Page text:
The breadth of his reading, which along with his writing and 3,000 radio broadcasts has kept his mind and soul intact, is staggering. His own books are banned in the prison. In conversation he swings easily from detailed discussions of the Opium Wars between 1839 and 1860 to the Black Panthers to the Palestinian-Israeli conflict to the series of legislative betrayals of the poor and people of color by Bill Clinton, Barack Obama and the Democratic Party. He cites books by Frederick Douglass, W.E.B. Du Bois, Huey P. Newton, Assata Shakur, Eric Foner, Gore Vidal, Cornel West, Howard Zinn, James Cone and Dave Zirin. He talks about Nat Turner, Gabriel Prosser, “Cinque,” Harriet Tubman, Charles Deslondes, Denmark Vesey and Sojourner Truth. He is reading “Masters of War” by Clara Nieto, “How the World Works” by Noam Chomsky, “The Face of Imperialism” by Michael Parenti and “Now and Then” by Gil Scott-Heron. He wonders, as I do, what shape the collapse of empire will take. And he despairs of the political unconsciousness among many incoming prisoners, some young enough to be his children.
“When I first got out in the yard and I heard groups of men talking about how Sarah was going to marry Jim or how Frank had betrayed Susan, I thought, ‘Damn, these cats all know each other and their families. That’s odd,’ ” he says. “But after a few minutes I realized they were talking about soap operas. Television in prison is the great pacifier. They love ‘Basketball Wives’ because it is ‘T and A’ with women of color. They know how many cars Jay-Z has. But they don’t know their own history. They don’t understand how they got here. They don’t know what is being done to them. I tell them they have to read and they say, ‘Man, I don’t do books.’ And that is just how the empire wants it. You can’t fight power if you don’t understand it. And you can’t understand it if you don’t experience it and then dissect it.”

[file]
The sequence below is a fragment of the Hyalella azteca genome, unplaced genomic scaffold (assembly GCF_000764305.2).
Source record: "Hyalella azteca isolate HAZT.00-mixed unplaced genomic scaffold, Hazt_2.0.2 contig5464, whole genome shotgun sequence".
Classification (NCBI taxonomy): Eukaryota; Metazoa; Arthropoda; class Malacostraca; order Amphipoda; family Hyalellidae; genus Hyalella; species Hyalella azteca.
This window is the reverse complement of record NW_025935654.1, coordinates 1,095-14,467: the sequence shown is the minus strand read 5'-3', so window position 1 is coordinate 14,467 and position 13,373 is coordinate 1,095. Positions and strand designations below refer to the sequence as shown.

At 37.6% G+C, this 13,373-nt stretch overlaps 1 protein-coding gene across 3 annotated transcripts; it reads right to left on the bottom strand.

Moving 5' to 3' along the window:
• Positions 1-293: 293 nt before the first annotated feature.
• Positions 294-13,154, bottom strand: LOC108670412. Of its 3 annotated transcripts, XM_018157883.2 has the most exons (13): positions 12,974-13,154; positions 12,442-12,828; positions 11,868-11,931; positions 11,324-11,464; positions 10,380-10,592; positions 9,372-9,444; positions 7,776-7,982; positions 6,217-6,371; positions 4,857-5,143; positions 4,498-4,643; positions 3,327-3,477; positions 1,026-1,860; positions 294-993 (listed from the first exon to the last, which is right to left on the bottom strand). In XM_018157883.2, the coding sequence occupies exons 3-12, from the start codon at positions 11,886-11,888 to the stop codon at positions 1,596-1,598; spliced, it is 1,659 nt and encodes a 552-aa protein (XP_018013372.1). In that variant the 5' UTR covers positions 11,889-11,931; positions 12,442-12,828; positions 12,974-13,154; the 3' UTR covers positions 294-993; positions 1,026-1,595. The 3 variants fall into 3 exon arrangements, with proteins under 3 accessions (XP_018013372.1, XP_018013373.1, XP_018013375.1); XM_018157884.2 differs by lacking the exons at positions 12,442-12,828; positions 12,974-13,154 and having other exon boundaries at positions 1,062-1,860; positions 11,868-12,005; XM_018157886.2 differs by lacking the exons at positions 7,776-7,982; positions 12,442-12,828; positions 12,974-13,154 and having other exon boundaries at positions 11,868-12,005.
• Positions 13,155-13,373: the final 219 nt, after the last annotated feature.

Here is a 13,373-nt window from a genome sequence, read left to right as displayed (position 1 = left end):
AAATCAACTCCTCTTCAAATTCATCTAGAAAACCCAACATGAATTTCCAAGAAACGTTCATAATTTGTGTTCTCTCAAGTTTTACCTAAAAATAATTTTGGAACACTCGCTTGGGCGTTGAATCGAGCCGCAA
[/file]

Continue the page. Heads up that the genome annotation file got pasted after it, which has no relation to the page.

Abu-Jamal’s venom is reserved for politicians such as Bill Clinton and Barack Obama, whom he correctly excoriates for speaking in the language of traditional liberalism while ruthlessly disempowering the poor and the working class on behalf of their corporate patrons. And he has little time for the liberals who support them.